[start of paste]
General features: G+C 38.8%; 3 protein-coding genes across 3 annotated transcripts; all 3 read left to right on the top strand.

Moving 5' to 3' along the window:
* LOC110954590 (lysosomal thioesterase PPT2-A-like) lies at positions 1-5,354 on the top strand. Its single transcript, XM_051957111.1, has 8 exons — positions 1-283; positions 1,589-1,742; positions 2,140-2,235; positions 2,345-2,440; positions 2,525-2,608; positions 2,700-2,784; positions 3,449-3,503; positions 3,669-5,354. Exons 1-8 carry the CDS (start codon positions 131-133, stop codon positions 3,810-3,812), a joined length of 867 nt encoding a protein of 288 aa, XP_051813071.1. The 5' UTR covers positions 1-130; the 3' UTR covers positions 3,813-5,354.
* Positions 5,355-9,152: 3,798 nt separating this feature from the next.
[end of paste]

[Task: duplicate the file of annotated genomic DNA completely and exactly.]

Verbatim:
General features: G+C 38.8%; 3 protein-coding genes across 3 annotated transcripts; all 3 read left to right on the top strand.

Moving 5' to 3' along the window:
* LOC110954590 (lysosomal thioesterase PPT2-A-like) lies at positions 1-5,354 on the top strand. Its single transcript, XM_051957111.1, has 8 exons — positions 1-283; positions 1,589-1,742; positions 2,140-2,235; positions 2,345-2,440; positions 2,525-2,608; positions 2,700-2,784; positions 3,449-3,503; positions 3,669-5,354. Exons 1-8 carry the CDS (start codon positions 131-133, stop codon positions 3,810-3,812), a joined length of 867 nt encoding a protein of 288 aa, XP_051813071.1. The 5' UTR covers positions 1-130; the 3' UTR covers positions 3,813-5,354.
* Positions 5,355-9,152: 3,798 nt separating this feature from the next.